How does daylight saving time affect electricity demand? An answer using aggregate data from a natural experiment in Western Australia

Seungmoon Choi, Alistair Pellen, Virginie Masson

Research output: Contribution to journalArticlepeer-review

18 Scopus citations

Abstract

Daylight saving time (DST) affects the lives of more than 1.6 billion people worldwide, with energy saving being the original rationale for its implementation. This study takes advantage of natural experiment data from September 2006 to March 2013 in Western Australia in which DST was observed from December 2006 to March 2009, to estimate the effect of DST on electricity demand. Using the difference-in-differences (DD) approach, we find that DST has little effect on overall electricity demand and electricity generation costs. However, it has a strong redistributional effect by reducing electricity demand substantially in the late afternoon and early evening. This redistributional effect of DST may be of particular interest for policymakers who are interested in controlling high demand and the short term energy market price.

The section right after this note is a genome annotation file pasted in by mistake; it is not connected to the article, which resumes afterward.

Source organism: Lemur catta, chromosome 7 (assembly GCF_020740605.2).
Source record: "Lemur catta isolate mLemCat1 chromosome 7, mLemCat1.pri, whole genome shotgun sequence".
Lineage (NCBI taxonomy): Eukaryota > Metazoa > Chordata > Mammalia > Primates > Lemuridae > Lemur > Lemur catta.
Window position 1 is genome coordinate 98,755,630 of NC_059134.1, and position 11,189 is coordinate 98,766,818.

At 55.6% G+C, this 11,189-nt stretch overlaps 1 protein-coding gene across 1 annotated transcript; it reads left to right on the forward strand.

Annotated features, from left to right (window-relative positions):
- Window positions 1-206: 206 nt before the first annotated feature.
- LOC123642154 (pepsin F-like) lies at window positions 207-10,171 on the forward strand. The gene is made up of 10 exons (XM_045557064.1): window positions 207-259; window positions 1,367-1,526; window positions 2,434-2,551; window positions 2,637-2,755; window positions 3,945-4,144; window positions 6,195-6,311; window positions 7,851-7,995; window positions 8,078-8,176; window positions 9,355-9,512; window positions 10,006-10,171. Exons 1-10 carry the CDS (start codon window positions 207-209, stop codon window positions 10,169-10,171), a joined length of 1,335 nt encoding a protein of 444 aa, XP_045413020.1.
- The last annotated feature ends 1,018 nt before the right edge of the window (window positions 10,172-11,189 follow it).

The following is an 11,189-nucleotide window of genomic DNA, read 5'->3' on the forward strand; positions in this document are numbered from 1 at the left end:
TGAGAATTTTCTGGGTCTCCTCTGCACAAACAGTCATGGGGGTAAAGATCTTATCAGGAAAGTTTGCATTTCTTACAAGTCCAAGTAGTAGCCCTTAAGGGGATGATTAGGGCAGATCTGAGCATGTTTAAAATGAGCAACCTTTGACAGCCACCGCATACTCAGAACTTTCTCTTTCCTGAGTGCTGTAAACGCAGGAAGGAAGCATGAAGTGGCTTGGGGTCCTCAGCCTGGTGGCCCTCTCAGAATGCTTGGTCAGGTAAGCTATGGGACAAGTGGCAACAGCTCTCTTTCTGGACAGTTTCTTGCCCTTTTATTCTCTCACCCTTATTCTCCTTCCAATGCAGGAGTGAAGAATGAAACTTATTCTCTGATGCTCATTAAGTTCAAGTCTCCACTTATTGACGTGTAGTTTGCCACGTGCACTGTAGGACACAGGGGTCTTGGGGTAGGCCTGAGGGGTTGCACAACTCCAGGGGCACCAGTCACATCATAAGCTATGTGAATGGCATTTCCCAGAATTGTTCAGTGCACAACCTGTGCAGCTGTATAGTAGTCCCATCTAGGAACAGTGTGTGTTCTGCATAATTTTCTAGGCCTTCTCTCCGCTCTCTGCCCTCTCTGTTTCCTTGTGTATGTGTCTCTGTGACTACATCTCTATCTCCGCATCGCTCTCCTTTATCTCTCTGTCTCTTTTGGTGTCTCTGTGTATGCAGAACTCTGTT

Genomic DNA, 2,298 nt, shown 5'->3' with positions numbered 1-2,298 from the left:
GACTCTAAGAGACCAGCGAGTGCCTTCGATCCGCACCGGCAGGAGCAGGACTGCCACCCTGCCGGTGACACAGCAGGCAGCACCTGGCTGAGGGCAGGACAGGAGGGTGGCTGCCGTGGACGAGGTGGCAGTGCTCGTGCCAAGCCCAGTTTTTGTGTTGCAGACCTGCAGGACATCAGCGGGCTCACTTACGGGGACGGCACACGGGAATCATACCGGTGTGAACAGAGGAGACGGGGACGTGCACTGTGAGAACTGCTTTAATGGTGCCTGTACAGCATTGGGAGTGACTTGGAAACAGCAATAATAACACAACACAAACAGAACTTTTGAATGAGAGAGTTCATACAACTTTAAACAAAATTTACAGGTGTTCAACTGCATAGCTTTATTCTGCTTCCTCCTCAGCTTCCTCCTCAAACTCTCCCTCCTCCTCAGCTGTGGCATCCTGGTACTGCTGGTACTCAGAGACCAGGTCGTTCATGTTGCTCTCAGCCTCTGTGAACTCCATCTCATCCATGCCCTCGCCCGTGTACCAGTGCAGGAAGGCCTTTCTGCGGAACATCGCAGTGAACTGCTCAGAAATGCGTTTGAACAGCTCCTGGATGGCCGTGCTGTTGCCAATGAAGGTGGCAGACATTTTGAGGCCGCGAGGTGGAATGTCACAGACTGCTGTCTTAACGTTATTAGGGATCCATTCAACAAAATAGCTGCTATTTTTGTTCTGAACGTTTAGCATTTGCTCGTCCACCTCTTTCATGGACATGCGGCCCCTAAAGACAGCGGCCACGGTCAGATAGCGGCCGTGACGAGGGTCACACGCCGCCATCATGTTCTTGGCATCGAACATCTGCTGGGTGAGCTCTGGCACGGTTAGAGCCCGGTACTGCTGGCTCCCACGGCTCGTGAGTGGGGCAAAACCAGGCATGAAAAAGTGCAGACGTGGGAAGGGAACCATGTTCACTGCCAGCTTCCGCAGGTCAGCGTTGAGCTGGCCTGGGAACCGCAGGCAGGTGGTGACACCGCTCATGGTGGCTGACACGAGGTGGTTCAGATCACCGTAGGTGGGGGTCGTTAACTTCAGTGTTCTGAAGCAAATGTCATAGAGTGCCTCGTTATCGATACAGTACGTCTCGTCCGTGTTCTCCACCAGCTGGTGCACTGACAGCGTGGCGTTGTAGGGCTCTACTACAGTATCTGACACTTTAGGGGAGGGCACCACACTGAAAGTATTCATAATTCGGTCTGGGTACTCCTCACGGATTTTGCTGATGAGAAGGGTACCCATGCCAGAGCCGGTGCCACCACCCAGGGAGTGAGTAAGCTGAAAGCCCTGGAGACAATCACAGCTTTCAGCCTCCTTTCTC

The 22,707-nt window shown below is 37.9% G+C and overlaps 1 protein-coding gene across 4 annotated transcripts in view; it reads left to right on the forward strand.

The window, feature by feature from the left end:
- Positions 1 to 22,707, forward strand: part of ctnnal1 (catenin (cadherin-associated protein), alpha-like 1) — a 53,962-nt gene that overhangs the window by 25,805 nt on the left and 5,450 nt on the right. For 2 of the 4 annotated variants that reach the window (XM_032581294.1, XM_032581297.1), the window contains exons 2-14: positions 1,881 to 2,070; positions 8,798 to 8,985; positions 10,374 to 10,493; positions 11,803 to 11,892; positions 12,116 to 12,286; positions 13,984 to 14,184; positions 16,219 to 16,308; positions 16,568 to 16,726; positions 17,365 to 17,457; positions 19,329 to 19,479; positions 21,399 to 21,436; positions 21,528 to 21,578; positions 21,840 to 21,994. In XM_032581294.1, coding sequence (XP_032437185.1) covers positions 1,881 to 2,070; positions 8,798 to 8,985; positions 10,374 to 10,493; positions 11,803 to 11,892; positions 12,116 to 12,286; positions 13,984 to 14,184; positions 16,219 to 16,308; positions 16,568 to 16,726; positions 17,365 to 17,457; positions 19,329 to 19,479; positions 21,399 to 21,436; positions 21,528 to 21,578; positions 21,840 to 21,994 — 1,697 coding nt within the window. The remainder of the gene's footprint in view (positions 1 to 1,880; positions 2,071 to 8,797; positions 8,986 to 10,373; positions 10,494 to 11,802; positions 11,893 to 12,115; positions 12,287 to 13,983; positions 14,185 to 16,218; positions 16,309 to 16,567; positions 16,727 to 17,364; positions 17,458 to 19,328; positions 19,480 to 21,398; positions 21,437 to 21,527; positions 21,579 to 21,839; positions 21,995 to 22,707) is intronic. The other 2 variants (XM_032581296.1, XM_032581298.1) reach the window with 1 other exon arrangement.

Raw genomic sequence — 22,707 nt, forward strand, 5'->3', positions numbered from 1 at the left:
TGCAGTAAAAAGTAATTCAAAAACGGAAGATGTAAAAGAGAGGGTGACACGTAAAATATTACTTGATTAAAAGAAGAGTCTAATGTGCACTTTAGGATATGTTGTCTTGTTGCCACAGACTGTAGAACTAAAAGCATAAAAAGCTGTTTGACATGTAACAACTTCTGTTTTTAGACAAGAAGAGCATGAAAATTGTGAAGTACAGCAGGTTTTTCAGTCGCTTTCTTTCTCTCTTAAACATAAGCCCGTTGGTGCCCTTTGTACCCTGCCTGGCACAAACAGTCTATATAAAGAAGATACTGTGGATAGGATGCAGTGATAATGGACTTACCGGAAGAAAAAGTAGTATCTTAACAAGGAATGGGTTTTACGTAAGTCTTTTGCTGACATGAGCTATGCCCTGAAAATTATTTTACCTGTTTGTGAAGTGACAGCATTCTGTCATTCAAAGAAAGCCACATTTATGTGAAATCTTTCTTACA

Original languageEnglish
Pages (from-to)247-260
Number of pages14
JournalEnergy Economics
Volume66
DOIs
StatePublished - Aug 2017

Keywords

  • Daylight saving time
  • Electricity Generation Costs
  • Electricity demand

Fingerprint

Dive into the research topics of 'How does daylight saving time affect electricity demand? An answer using aggregate data from a natural experiment in Western Australia'. Together they form a unique fingerprint.

Cite this